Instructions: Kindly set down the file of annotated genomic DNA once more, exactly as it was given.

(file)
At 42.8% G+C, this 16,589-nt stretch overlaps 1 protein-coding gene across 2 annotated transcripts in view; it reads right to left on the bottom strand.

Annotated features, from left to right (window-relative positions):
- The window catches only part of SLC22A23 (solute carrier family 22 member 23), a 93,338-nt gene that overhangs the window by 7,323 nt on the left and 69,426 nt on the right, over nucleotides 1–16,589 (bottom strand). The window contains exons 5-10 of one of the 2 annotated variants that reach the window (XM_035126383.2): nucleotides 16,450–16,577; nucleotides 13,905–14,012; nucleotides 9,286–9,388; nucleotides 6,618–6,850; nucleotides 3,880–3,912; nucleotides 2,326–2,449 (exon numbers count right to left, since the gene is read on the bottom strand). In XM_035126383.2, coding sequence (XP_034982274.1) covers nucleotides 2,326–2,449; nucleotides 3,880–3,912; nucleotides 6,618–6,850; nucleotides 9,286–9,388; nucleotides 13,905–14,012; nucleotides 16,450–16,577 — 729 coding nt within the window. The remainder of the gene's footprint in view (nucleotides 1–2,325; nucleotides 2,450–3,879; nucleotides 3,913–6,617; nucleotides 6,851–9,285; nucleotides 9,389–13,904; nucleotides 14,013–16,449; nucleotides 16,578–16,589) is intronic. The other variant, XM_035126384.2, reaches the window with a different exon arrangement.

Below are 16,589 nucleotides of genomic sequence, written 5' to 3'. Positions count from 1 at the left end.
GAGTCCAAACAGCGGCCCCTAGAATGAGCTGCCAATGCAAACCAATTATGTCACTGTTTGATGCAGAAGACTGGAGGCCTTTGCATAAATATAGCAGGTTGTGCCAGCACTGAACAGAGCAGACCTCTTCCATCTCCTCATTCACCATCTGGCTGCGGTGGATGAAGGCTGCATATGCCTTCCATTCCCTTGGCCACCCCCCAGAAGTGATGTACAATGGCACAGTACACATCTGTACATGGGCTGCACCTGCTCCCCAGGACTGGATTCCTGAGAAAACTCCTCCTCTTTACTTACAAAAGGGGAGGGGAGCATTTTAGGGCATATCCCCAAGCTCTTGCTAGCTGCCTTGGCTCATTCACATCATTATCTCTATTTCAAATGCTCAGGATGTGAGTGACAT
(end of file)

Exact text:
At 42.8% G+C, this 16,589-nt stretch overlaps 1 protein-coding gene across 2 annotated transcripts in view; it reads right to left on the bottom strand.

Annotated features, from left to right (window-relative positions):
- The window catches only part of SLC22A23 (solute carrier family 22 member 23), a 93,338-nt gene that overhangs the window by 7,323 nt on the left and 69,426 nt on the right, over nucleotides 1–16,589 (bottom strand). The window contains exons 5-10 of one of the 2 annotated variants that reach the window (XM_035126383.2): nucleotides 16,450–16,577; nucleotides 13,905–14,012; nucleotides 9,286–9,388; nucleotides 6,618–6,850; nucleotides 3,880–3,912; nucleotides 2,326–2,449 (exon numbers count right to left, since the gene is read on the bottom strand). In XM_035126383.2, coding sequence (XP_034982274.1) covers nucleotides 2,326–2,449; nucleotides 3,880–3,912; nucleotides 6,618–6,850; nucleotides 9,286–9,388; nucleotides 13,905–14,012; nucleotides 16,450–16,577 — 729 coding nt within the window. The remainder of the gene's footprint in view (nucleotides 1–2,325; nucleotides 2,450–3,879; nucleotides 3,913–6,617; nucleotides 6,851–9,285; nucleotides 9,389–13,904; nucleotides 14,013–16,449; nucleotides 16,578–16,589) is intronic. The other variant, XM_035126384.2, reaches the window with a different exon arrangement.

Below are 16,589 nucleotides of genomic sequence, written 5' to 3'. Positions count from 1 at the left end.
GAGTCCAAACAGCGGCCCCTAGAATGAGCTGCCAATGCAAACCAATTATGTCACTGTTTGATGCAGAAGACTGGAGGCCTTTGCATAAATATAGCAGGTTGTGCCAGCACTGAACAGAGCAGACCTCTTCCATCTCCTCATTCACCATCTGGCTGCGGTGGATGAAGGCTGCATATGCCTTCCATTCCCTTGGCCACCCCCCAGAAGTGATGTACAATGGCACAGTACACATCTGTACATGGGCTGCACCTGCTCCCCAGGACTGGATTCCTGAGAAAACTCCTCCTCTTTACTTACAAAAGGGGAGGGGAGCATTTTAGGGCATATCCCCAAGCTCTTGCTAGCTGCCTTGGCTCATTCACATCATTATCTCTATTTCAAATGCTCAGGATGTGAGTGACAT